Best advice for solar PV installations

Best advice for solar PV installations

Rooftop solar photovoltaic (PV) solar systems are mushrooming around the world. In South Africa they have gained significant ground as users look to supplement Eskom power, combat load shedding or move off the grid altogether.

Over the past year, system components have grown more mature, capable and reliable. At the same time solar PV systems have become more price competitive and viable, particularly when seen in the light of spiralling electricity rates.

While small-scale solar systems are increasingly sold in hardware stores and builders’ supply depots, users should resist the temptation to effect a DIY installation. Here are just some of the reasons why:

Although most roofs can support the added weight of a solar energy system, some can’t. It takes a professional – preferably a structural engineer – to check the condition of the rafters and assess the capability of the roof to safely support the added dead load of the solar array, the mounting rack and the temporary live load imposed by the installation crew. (Unsurprisingly, the latter calculation is often omitted by DIY’ers.)

While the type of solar panels (be wary of thin film modules which have a lower yield) and the number to be installed will need to be professionally selected and calculated, it’s important to choose a manufacturer that will back its products with an optimum performance guarantee of 80% over a 25 year period and offer panels with an expected lifetime of over 30 years.

Note that the orientation (north–facing) and angle of inclination of the solar array are both critical for optimum performance. So is the spacing between solar arrays to allow channels for electrical cabling. Ideally, the array should be located near the main electrical service board if a grid-tied system is being installed.

Grid-tied PV systems should be interconnected by a licensed electrician while solar hot water systems (often employed in tandem with a solar PV system) should be installed by a licensed plumber.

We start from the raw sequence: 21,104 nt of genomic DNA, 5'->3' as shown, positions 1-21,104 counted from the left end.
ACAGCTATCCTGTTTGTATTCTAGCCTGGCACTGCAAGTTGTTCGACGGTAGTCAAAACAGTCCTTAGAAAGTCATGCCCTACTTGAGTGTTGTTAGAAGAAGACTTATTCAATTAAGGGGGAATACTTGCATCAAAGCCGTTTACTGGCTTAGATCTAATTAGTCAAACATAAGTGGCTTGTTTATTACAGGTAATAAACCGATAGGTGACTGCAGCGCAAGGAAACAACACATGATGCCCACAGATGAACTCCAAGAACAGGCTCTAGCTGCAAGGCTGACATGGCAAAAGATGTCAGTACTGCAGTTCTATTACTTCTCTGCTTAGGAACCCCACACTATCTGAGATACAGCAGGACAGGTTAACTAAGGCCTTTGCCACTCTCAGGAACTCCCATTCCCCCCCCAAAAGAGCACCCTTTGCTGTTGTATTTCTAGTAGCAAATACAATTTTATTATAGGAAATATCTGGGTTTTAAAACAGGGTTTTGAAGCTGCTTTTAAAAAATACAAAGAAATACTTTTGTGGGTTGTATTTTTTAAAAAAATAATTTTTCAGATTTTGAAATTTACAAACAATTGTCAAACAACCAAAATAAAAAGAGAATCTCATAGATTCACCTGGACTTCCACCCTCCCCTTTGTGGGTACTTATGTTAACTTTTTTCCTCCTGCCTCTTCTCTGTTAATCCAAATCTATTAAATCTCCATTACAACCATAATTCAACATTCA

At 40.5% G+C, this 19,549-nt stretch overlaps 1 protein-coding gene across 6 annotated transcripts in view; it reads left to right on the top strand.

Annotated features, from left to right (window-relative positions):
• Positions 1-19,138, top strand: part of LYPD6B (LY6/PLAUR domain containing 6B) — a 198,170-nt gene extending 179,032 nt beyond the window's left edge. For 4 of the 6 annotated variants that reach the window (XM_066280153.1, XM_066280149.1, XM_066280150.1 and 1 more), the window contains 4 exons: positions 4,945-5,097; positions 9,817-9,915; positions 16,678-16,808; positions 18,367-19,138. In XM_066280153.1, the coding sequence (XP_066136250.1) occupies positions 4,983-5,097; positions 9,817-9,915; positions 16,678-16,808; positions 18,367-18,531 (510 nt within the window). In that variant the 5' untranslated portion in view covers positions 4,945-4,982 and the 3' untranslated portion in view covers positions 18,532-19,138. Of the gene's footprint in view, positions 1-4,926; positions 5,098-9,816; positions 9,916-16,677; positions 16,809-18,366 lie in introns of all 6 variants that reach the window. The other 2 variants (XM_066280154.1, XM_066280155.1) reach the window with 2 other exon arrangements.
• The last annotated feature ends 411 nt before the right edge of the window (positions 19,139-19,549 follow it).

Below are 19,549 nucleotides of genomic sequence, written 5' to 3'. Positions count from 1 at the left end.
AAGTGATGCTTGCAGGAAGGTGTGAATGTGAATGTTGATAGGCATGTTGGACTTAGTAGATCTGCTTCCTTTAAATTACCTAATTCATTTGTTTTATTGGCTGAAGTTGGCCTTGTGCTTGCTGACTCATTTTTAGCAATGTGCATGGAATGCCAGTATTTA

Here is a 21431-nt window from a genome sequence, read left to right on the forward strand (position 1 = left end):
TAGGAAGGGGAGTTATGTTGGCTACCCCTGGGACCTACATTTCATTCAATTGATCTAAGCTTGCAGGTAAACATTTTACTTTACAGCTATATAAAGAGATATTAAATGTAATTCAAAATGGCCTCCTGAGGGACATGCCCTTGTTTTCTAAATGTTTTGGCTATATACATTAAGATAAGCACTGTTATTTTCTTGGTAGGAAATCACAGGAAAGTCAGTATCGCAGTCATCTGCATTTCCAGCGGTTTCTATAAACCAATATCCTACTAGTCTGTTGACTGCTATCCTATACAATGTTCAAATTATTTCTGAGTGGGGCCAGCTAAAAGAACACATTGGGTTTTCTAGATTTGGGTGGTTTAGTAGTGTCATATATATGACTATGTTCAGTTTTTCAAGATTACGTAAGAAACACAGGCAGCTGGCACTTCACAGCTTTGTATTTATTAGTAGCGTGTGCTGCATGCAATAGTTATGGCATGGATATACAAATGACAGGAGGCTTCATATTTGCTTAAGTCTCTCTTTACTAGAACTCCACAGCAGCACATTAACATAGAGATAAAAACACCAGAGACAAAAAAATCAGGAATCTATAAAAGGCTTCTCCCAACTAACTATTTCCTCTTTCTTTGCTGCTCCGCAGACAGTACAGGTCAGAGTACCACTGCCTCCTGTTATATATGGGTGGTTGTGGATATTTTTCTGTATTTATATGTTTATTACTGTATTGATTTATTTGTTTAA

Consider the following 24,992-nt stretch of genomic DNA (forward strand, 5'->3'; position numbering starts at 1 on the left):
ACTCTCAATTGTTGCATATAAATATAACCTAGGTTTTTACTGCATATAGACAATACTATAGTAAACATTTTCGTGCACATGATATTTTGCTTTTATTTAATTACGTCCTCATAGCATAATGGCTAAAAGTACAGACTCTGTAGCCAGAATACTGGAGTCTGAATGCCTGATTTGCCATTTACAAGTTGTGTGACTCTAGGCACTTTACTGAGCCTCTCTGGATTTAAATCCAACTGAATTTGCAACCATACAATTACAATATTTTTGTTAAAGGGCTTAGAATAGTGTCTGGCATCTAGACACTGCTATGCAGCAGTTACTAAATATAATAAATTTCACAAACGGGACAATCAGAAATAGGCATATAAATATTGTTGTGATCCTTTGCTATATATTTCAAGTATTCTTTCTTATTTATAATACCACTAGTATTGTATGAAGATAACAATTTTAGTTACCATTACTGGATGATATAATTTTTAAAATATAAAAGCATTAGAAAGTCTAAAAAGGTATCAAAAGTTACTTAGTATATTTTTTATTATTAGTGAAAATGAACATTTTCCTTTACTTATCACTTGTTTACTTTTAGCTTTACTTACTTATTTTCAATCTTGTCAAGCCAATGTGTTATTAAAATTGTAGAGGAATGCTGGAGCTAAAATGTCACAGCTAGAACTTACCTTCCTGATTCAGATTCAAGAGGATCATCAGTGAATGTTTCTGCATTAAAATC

Choosing a solar PV inverter also requires expert intervention. The inverter converts solar energy to electricity and will also have to be expertly sized and selected. Many inverters are energy wasters. Choose one that isn’t.

In most grid-tied installations, the building’s electrical demand may be determined and used to specify the inverter needed for the solar PV system. In other cases, however, the estimated peak array output is used as the basis for specifying the inverter.

In a remote or stand-alone solar PV system installation, the average daily electric load of the building needs to be calculated first. The building’s electric demand should include the Watt demand of all AC loads running at the same time, plus the wattage from the surge of starting motors, and all DC loads operating simultaneously. This demand should be further increased by a factor of 1.2 to 1.4 in order to account for inverter losses.

In both grid-tied and remote site situations, the initial estimate of the inverter’s capacity may be impacted by future plans, such as increasing the size of the PV array. This needs to be accommodated at the planning stage by a professional PV system engineer.

Eskom produces electricity that is a true sine wave. A modified sine wave inverter produces a slightly squared off electrical waveform, but some computers, power tools, refrigerators and most other powered equipment can use this generated electricity.

On the other hand, pure sine wave inverters produce a true sine wave that is the same as Eskom’s which is needed by high-end audio and other specialised equipment that are electrically sensitive, such as life support systems.

Importantly, in grid-tied installations the inverter must be able to be shut down rapidly in situations where utility power goes down. This is called anti-islanding and is a safety function for any Eskom personnel and electricians who may be working on the lines in the area.

An off-grid system will require storage batteries (the number and capacity are critical) and – usually – a backup diesel or petrol generator to take up the slack on cloudy days.

There are any number of economic studies that reveal how this calculations should be made and more about the long-term value of installing a solar PV system. But in the main, these studies are only as good as the input data. Make sure you are professionally advised when working with the numbers.